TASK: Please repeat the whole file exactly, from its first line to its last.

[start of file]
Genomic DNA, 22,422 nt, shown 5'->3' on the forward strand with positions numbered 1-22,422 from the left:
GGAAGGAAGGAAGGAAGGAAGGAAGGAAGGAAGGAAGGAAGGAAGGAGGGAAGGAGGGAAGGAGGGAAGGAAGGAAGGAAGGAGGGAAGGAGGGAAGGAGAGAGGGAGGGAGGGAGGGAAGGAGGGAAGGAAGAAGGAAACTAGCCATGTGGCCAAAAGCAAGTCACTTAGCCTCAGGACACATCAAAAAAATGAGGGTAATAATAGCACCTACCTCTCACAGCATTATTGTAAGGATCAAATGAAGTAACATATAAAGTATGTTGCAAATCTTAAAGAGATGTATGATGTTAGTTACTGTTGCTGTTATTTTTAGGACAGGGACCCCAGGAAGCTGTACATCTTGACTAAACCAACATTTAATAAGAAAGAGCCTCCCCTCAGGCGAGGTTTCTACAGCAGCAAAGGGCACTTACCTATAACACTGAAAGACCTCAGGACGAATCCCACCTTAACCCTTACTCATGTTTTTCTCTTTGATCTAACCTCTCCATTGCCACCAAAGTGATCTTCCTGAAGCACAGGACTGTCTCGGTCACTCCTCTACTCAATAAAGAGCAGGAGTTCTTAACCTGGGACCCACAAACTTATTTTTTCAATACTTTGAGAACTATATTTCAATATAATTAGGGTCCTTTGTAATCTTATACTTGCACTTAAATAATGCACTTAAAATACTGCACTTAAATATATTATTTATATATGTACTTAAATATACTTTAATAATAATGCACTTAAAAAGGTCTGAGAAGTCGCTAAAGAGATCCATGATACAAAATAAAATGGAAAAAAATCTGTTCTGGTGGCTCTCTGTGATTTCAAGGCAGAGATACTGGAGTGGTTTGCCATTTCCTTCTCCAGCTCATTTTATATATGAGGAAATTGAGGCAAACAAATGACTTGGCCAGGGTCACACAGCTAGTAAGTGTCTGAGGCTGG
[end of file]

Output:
Genomic DNA, 22,422 nt, shown 5'->3' on the forward strand with positions numbered 1-22,422 from the left:
GGAAGGAAGGAAGGAAGGAAGGAAGGAAGGAAGGAAGGAAGGAAGGAGGGAAGGAGGGAAGGAGGGAAGGAAGGAAGGAAGGAGGGAAGGAGGGAAGGAGAGAGGGAGGGAGGGAGGGAAGGAGGGAAGGAAGAAGGAAACTAGCCATGTGGCCAAAAGCAAGTCACTTAGCCTCAGGACACATCAAAAAAATGAGGGTAATAATAGCACCTACCTCTCACAGCATTATTGTAAGGATCAAATGAAGTAACATATAAAGTATGTTGCAAATCTTAAAGAGATGTATGATGTTAGTTACTGTTGCTGTTATTTTTAGGACAGGGACCCCAGGAAGCTGTACATCTTGACTAAACCAACATTTAATAAGAAAGAGCCTCCCCTCAGGCGAGGTTTCTACAGCAGCAAAGGGCACTTACCTATAACACTGAAAGACCTCAGGACGAATCCCACCTTAACCCTTACTCATGTTTTTCTCTTTGATCTAACCTCTCCATTGCCACCAAAGTGATCTTCCTGAAGCACAGGACTGTCTCGGTCACTCCTCTACTCAATAAAGAGCAGGAGTTCTTAACCTGGGACCCACAAACTTATTTTTTCAATACTTTGAGAACTATATTTCAATATAATTAGGGTCCTTTGTAATCTTATACTTGCACTTAAATAATGCACTTAAAATACTGCACTTAAATATATTATTTATATATGTACTTAAATATACTTTAATAATAATGCACTTAAAAAGGTCTGAGAAGTCGCTAAAGAGATCCATGATACAAAATAAAATGGAAAAAAATCTGTTCTGGTGGCTCTCTGTGATTTCAAGGCAGAGATACTGGAGTGGTTTGCCATTTCCTTCTCCAGCTCATTTTATATATGAGGAAATTGAGGCAAACAAATGACTTGGCCAGGGTCACACAGCTAGTAAGTGTCTGAGGCTGG